Frances Yates assumes that Roger Chauviré was correct in his negative assessment of Noack’s Latin text (1857). That mistake has been repeated too often. Chauviré was wrong about the date because he did not bother to look at the manuscript. He was wrong in stating that Noack’s text was unreliable. Noack had a poor typesetter, but his edition is based upon the Senckenberg codex, which reflects the readings of BN fonds latin 6564, 6565, 6566, as well as the British Museum manuscript 9002 in the Sloane collection, of which Chauviré was unaware or which he failed to consider. I have collated all the best sixteenth- and seventeenth-century manuscripts of the Colloquium; I recorded in my book the readings of BN 6564 (Memmianus) and Reginensis 1313, and on occasions Mazarine ms. 3529, when I preferred their readings to those of Noack. I have established the stemma of the Colloquium manuscripts, and a lengthy study of the manuscripts will appear in the coming year. My manuscript studies support my method of using Noack’s text, the only complete text of the Colloquium, and of correcting it when necessary by use of BN 6564 and Reg. 1313.

One final point must be made. Miss Yates faults my annotations as “sadly inadequate,” stating that I used standard reference works to elucidate obvious points. I annotated 2,480 references in the Colloquium, eighteen of which are from the scholarly eleventh edition of the Encyclopaedia Britannica and fortytwo from the Catholic Encyclopedia. Where better to locate Priscillians, Noetians, Ubiquitarians, Eutychians, Sabellians, etc.? The other 2,420 annotations are from primary sources for the most part. I am certain that if a team of scholars in various disciplines had pooled their resources the annotations would reflect their expertise. But lo, I am only one woman, and since the Colloquium had been neglected for more than 350 years, it seemed necessary for one to do something about it.

However, in the true spirit of the Colloquium, Professor Yates should be allowed her “demonic” reading, and I shall maintain that universal harmony and toleration are the heart of the matter. I feel certain there will be many other interpretations. The Colloquium is that kind of work. The closing sentences of the Colloquium (p. 471) seem apropos: “Henceforth, they nourished their piety in remarkable harmony and their integrity of life in common pursuits and intimacy. However, afterwards they held no other conversation about religions, although each one defended his own religion with the supreme sanctity of his life.”

Marion L. Kuntz

Regents’ Professor of Classics

Chairman, Department of Foreign Languages

Georgia State University

Atlanta, Georgia

Frances Yates replies:

I want to thank Professor Kuntz for the courteous tone of her reply to my review of her book and to emphasize to her the more positive aspects of the review rather than the remarks which she has felt to be overly critical. For instance, I say: “In the Heptaplomeres, Bodin gives his secret views on religion, and as Marion Kuntz rightly remarks in her introduction, it connects with all his other works, including the Démonomanie.”

Bodin’s intense belief in demons and fierce persecution of witches is notorious. The awareness of this aspect of his mind is no invention of mine but has been the preoccupation of all Bodin scholars, except those who try to forget it in concentrating on his political thought. Professor Kuntz is not one of the obscurantists, as the above quotation from her introduction shows, but she disagrees, in her letter, with my interpretation of the references to demonology and witchcraft in the Heptaplomeres.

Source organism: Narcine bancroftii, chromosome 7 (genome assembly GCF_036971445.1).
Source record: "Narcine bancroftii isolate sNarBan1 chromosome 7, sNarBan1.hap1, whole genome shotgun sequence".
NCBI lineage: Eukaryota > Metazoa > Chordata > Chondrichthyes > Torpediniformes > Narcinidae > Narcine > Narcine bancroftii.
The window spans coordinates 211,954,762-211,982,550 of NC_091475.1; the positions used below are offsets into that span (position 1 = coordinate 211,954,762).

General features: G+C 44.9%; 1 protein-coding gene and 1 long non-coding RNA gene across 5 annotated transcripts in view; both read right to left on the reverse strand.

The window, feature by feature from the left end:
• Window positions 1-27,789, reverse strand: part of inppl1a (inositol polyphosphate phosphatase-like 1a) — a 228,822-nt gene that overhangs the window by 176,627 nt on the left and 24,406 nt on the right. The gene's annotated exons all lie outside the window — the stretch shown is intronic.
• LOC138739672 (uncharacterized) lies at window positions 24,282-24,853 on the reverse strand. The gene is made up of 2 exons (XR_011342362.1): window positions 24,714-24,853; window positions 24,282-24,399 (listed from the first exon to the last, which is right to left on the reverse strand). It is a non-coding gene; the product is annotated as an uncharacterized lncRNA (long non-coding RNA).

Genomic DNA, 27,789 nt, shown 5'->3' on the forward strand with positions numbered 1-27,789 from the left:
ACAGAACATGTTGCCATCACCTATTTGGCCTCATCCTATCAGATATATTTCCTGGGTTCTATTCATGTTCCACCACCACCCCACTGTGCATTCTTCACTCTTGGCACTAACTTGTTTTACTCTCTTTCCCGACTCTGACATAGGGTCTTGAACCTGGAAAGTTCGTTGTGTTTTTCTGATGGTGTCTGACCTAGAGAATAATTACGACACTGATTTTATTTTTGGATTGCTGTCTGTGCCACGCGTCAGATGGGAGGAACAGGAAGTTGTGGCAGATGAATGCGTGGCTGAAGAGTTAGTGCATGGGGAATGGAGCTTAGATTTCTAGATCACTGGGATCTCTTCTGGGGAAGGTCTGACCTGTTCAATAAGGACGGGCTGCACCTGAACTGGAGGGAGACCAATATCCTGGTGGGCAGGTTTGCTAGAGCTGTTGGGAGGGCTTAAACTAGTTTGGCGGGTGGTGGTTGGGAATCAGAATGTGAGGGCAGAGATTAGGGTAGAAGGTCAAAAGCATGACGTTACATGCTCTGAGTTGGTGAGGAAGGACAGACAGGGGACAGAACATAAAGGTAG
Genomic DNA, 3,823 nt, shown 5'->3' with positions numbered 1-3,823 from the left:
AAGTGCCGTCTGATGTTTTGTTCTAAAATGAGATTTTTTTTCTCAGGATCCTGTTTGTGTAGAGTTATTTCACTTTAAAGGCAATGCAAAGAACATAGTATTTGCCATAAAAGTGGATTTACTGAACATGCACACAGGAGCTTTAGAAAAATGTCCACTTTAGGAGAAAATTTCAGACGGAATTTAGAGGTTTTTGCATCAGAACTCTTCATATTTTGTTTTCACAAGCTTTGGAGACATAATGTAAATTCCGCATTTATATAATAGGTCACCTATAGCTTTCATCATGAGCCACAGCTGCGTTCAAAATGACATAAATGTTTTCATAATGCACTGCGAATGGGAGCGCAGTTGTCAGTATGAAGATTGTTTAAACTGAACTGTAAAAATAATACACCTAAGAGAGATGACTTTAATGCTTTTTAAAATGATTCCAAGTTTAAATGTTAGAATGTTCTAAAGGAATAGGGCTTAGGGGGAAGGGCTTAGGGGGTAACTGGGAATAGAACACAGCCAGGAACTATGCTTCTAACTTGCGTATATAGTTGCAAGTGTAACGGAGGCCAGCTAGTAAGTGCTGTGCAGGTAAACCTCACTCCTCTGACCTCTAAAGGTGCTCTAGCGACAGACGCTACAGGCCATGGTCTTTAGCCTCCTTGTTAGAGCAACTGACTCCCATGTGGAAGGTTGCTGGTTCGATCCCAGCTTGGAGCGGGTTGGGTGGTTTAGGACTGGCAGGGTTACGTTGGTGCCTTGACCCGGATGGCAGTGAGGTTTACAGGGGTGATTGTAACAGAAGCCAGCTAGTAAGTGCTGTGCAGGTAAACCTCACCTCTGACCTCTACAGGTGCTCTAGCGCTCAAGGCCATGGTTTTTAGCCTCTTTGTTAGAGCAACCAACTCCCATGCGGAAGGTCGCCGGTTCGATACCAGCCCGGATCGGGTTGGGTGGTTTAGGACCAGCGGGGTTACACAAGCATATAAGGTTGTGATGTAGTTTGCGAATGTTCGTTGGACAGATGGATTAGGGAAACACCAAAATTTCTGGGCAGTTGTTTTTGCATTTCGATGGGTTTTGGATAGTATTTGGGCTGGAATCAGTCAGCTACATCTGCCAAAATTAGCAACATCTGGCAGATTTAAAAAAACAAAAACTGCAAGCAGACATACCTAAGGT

In his article “Jean Bodin’s Demon and his Conversion to Judaism” (Jean Bodin, Proceedings of the International Conference on Bodin, Munich, 1973), Christopher Baxter was, I believe, the first to make the suggestion that the connection between all Bodin’s works may be his insistence on the Mosaic Law, which would also account for his severe disapproval of witchcraft and sorcery. It is a pity that Baxter’s projected translation of the Démonomanie has not been published. A translation of the Universae naturae theatrum, fundamental for Bodin’s science and full of demons, is also much needed. We already have translations of Methodus and République, and now of Heptaplomeres. The addition of Démonomanie and Theatrum to Bodin in English would help, by bringing the works together, to place this strange man in relation to his French Renaissance contemporaries.

One point which mystifies me in Professor Kuntz’s letter is that she says that she does not claim to have seen a manuscript with the date 1588 on it, whereas if we turn to the relevant passage (p. xxxviii of her introduction) we find these words: “a manuscript of the Colloquium which I discovered in the Bibliothèque Mazarine (Bibliothèque Mazarine fonds latin 3527) carries the date 1588.”

However, concerning the Bodin manuscripts and concerning Professor Kuntz’s work on Bodin and Postel, it would be pointless to argue until we have the further information promised in her forthcoming studies, to which I look forward with the greatest interest. In the meantime I assure her that I do indeed appreciate the magnitude of the task which she undertook in producing single-handedly a translation and critical edition of this formidable work. As I remarked at the end of my review, her publication of an English Colloquium Heptaplomeres is bound to attract general attention to the work.

This Issue

March 3, 1977